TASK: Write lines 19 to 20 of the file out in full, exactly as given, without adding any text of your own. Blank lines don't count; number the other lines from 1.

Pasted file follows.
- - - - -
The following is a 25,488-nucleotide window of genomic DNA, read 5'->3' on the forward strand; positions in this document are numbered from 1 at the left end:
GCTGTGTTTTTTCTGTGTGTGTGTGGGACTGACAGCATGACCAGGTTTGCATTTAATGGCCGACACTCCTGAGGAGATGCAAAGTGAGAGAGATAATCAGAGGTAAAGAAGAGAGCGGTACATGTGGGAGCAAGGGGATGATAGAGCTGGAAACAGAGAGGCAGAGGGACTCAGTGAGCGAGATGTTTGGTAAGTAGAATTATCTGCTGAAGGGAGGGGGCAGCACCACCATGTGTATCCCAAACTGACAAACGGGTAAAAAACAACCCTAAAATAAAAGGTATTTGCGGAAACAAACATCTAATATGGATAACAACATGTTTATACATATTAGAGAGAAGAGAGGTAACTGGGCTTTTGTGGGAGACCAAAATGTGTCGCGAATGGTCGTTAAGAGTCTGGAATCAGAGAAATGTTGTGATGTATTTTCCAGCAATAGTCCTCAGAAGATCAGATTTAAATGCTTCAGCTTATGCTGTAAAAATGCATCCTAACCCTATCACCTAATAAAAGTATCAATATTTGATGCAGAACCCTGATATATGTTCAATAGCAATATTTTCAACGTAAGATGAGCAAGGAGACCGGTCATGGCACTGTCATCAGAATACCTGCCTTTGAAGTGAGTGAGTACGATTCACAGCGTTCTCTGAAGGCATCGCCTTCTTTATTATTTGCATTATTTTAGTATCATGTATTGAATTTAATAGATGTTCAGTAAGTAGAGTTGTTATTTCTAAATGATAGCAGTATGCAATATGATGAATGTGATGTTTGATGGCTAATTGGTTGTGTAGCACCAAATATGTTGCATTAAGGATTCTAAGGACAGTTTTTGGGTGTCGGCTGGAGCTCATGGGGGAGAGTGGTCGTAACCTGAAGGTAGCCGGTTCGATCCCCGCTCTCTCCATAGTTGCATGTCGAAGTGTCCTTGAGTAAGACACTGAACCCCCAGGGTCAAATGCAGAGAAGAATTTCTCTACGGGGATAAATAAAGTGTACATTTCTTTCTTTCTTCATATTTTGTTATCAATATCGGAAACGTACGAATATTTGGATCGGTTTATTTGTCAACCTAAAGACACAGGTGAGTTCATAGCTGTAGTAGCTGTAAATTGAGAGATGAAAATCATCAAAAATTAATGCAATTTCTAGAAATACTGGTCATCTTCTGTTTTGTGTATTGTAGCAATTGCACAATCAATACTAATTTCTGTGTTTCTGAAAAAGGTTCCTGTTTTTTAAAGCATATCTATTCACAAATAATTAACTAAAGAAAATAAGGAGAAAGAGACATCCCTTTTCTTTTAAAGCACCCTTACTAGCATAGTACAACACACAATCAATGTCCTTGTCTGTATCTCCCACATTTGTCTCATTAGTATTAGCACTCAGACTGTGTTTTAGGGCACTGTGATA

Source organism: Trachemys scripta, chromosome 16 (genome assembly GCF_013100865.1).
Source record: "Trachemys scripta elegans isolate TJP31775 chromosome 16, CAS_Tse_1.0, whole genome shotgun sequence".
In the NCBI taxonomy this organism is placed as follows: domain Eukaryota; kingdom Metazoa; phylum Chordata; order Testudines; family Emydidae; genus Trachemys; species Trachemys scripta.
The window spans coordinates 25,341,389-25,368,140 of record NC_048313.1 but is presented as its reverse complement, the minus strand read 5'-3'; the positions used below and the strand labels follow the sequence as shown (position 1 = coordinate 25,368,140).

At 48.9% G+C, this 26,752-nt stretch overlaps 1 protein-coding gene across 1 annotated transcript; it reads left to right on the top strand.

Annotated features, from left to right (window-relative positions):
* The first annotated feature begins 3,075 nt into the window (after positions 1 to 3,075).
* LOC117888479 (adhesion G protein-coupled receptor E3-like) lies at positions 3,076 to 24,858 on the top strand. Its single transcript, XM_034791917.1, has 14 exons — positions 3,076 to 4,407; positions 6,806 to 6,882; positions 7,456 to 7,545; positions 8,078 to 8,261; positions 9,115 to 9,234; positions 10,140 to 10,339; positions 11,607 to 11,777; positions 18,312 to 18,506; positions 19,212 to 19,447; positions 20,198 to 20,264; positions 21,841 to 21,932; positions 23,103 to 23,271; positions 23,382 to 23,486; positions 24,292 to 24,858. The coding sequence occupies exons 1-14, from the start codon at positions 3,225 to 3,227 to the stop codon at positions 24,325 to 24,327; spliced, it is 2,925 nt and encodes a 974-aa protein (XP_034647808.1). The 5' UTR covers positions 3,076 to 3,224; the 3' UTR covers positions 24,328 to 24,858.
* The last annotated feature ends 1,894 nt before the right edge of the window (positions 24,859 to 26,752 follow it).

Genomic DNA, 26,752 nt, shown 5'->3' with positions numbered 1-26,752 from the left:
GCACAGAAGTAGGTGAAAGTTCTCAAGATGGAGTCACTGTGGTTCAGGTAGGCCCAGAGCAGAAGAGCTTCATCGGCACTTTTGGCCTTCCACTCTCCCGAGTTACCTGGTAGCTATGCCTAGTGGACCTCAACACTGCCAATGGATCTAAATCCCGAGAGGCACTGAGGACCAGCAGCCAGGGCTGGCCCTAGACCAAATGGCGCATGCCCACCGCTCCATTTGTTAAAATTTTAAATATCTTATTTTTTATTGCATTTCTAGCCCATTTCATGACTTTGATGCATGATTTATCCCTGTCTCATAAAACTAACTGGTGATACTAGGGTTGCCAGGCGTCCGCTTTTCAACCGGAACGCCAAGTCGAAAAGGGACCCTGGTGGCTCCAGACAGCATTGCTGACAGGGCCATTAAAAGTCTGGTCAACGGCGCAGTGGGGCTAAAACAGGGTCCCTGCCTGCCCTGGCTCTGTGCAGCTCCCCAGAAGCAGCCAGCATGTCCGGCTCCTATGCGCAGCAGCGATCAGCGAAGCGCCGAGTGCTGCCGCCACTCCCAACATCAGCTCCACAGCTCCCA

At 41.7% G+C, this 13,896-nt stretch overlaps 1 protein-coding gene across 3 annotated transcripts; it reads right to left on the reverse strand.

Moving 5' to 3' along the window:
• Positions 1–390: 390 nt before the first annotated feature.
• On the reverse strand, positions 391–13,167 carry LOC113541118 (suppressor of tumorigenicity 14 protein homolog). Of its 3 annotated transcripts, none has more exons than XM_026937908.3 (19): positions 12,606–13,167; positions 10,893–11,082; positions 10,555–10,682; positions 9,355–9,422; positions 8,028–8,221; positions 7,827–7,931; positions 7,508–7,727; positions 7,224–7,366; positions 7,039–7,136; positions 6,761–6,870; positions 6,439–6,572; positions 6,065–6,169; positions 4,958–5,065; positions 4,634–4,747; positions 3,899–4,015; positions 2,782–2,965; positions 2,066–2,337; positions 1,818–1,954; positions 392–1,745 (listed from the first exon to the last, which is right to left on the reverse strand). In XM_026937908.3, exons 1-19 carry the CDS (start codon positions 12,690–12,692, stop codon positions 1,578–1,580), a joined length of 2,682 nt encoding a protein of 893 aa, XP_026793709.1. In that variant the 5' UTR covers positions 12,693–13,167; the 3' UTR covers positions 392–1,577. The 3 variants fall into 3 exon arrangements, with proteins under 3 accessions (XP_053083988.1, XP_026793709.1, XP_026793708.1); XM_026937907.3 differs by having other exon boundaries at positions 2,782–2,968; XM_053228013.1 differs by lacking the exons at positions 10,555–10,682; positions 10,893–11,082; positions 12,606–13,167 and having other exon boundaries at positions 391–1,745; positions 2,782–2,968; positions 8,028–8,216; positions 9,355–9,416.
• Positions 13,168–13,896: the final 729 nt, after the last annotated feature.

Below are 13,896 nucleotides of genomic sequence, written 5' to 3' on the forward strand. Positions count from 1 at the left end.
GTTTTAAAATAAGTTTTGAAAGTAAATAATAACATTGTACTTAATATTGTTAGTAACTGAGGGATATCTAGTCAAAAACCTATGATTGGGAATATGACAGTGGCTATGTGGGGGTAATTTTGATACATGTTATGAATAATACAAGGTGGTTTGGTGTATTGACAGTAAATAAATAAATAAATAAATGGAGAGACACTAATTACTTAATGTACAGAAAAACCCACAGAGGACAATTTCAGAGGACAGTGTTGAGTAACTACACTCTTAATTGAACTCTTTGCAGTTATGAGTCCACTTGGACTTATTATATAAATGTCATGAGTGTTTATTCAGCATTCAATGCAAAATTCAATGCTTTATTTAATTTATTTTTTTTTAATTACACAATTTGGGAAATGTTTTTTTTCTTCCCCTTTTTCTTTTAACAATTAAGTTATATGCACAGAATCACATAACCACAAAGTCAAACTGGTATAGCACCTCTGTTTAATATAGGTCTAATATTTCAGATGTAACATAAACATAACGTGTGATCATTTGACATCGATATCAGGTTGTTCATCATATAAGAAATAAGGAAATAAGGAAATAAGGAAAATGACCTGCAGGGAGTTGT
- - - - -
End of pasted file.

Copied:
Below are 13,896 nucleotides of genomic sequence, written 5' to 3' on the forward strand. Positions count from 1 at the left end.
GTTTTAAAATAAGTTTTGAAAGTAAATAATAACATTGTACTTAATATTGTTAGTAACTGAGGGATATCTAGTCAAAAACCTATGATTGGGAATATGACAGTGGCTATGTGGGGGTAATTTTGATACATGTTATGAATAATACAAGGTGGTTTGGTGTATTGACAGTAAATAAATAAATAAATAAATGGAGAGACACTAATTACTTAATGTACAGAAAAACCCACAGAGGACAATTTCAGAGGACAGTGTTGAGTAACTACACTCTTAATTGAACTCTTTGCAGTTATGAGTCCACTTGGACTTATTATATAAATGTCATGAGTGTTTATTCAGCATTCAATGCAAAATTCAATGCTTTATTTAATTTATTTTTTTTTAATTACACAATTTGGGAAATGTTTTTTTTCTTCCCCTTTTTCTTTTAACAATTAAGTTATATGCACAGAATCACATAACCACAAAGTCAAACTGGTATAGCACCTCTGTTTAATATAGGTCTAATATTTCAGATGTAACATAAACATAACGTGTGATCATTTGACATCGATATCAGGTTGTTCATCATATAAGAAATAAGGAAATAAGGAAATAAGGAAAATGACCTGCAGGGAGTTGT